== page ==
The building blocks of his empire were set in New Orleans and Florida, where the young Khaled Mohamed Khaled saw his parents working “seven days a week, 6 a.m. until 10 or 11 p.m.” He began DJing and organizing parties in his early teens, and worked at New Orleans’ Odyssey record store, where he first met Lil Wayne and the brothers who founded Cash Money Records, Bryan “Birdman” and Ronald “Slim” Williams, in the early ‘90s. “I learned a lot there,” he says. “When people would buy CDs or cassettes I’d have to scan it, and the sale would get documented [by Nielsen SoundScan]. So when we’d sell music by people who didn’t have national deals yet, like Birdman and Slim bringing me the early Cash Money albums out of the trunk of their car, I’d get [major] record companies calling me up asking, ‘Are you really selling all those records?’ ‘Absolutely — they sell out in an hour.’ So I learned that by those guys going to the local store to sell their music the correct way, it ended up [getting them major-label deals] and changing their lives. If you’re good at something and the people want it, make sure you get your credit!”
In a similar way, his work as a DJ shaped his skills as a record producer. “DJing at parties, I knew I had to keep the crowd moving and control the mood — some parties I’d make it feel like New Year’s Eve, others I’d make people wanna have an ice grill. And being a DJ on the radio, everyone would request the hits so I’d [analyze] why people loved those songs. I learned where to put certain breaks and build-ups to build emotions, how big the chorus and the hooks need to be. It’s about bringing out emotions in the listener, so any time you have a record that can connect with people, you’re doing your job as a producer.” He even undertakes the notoriously laborious process of clearing samples himself. “Usually you have people at the labels who get paid a lot of money to do that, but I think it makes me appreciate it — like, ‘Yo, if I’m gonna do all this sh–, I’d better make sure this record is a hit!’”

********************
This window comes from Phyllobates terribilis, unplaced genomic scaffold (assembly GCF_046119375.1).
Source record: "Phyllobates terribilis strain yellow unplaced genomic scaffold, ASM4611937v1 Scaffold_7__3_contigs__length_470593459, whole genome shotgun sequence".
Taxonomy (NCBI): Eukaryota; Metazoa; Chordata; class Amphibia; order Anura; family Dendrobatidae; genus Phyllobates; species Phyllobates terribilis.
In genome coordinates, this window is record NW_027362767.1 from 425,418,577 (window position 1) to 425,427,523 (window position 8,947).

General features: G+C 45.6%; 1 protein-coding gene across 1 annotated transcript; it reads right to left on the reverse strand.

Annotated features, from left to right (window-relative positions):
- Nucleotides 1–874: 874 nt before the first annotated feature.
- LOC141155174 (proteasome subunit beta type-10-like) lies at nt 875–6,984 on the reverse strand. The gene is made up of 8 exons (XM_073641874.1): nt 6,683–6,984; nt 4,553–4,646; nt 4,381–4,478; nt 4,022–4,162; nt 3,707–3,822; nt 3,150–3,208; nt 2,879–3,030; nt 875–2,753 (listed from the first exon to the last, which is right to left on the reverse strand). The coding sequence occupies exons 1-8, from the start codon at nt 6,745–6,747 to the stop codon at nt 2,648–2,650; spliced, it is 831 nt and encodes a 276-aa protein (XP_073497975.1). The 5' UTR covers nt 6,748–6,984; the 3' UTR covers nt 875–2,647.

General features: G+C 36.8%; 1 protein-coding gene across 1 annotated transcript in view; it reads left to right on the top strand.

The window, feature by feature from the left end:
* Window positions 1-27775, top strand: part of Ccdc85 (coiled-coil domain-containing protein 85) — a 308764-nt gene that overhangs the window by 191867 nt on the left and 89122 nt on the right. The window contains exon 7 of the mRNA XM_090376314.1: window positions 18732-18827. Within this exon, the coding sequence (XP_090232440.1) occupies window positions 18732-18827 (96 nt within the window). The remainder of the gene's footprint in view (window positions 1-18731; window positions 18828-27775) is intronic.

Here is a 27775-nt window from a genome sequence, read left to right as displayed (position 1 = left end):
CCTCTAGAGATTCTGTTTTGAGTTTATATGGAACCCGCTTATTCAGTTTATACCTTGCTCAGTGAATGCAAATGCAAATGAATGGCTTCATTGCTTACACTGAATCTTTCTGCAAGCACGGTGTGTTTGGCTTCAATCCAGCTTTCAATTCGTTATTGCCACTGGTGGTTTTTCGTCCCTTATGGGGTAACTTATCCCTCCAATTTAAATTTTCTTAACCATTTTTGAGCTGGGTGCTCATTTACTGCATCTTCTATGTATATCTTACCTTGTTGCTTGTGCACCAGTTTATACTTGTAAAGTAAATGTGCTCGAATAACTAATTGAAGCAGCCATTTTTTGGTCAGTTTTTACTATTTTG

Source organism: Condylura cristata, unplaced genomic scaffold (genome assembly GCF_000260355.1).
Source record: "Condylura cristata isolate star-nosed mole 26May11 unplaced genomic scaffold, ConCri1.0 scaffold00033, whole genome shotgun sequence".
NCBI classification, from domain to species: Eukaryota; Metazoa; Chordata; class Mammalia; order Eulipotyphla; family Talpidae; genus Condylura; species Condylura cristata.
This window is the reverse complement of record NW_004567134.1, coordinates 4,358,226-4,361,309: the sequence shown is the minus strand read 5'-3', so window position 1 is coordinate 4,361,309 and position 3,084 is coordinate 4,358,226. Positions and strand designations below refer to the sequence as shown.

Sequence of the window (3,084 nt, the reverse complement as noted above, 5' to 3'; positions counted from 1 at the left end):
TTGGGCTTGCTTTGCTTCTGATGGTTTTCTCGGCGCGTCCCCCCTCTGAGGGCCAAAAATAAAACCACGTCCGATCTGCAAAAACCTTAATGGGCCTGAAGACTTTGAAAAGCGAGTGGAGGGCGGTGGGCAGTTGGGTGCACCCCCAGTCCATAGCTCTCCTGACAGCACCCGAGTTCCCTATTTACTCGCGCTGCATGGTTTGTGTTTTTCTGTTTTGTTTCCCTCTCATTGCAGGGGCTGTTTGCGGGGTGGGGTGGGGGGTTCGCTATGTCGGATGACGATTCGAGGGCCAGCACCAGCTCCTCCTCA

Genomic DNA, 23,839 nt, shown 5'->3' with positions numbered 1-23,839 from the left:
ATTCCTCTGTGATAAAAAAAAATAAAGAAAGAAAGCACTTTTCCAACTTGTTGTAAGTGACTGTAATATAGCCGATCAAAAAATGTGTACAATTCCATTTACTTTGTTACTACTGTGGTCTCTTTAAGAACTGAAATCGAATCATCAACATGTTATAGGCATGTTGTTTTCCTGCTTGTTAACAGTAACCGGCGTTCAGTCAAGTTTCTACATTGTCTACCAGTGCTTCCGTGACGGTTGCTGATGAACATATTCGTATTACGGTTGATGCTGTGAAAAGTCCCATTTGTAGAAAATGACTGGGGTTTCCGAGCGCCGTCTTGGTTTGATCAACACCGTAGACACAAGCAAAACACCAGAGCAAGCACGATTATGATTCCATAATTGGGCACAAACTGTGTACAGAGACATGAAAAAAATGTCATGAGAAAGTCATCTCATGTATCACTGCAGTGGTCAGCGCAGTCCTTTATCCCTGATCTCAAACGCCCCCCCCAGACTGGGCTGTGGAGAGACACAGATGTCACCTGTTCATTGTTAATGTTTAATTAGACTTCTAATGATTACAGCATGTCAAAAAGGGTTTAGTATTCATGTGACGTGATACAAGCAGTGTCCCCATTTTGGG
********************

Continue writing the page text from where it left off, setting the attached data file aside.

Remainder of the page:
Through it all, he’s built up a contact list that has few peers in the hip-hop world: Even his first album, 2006’s “Listennn… the Album,” featured Kanye West, Lil Wayne, Rick Ross, John Legend, among many others. “A lot of them are people that I came up with — I broke some of Kanye’s early records on my radio show — or I started off as a fan: I remember going to a [Notorious B.I.G.] concert and asking him and Puff for a drop on my little cassette recorder, and I always looked up to Jay. Now he’s my manager and partner — when I’m in a room with him, I still be trippin’.”
Yet for all his high-roller hobnobbing with pop royalty, Khaled admits, “There’s only two artists I get starstruck from, and that’s Rihanna and Beyonce,” even though both are featured on his album and Khaled was the opening act on Beyonce’s “Lemonade” tour. “Me and Rihanna are friends and we always show love to each other, but I get real shy. And when I be talking to Jay and Beyonce pops up, I mean, obviously I say hello and I’ve thanked her for putting me on the floor. But I’m so nervous I don’t look nowhere else but at Jay, and then I leave the room like ‘I gotta go.’” He laughs, “I’m telling you, it’s weird!”
It would all be just talk if he didn’t deliver. “When I first started throwing parties, I’d make sure the flyers looked cool and I passed them out at high schools, the mall, restaurants, everywhere. And when you showed up and that party was incredible, you’d trust my vision and next time around it gets bigger. I already had the mentality of a CEO at 14 or 15 years old. I went through some hard times but I was always focused on the goal and the vision: To be one of the greats you’ve got to be very confident.”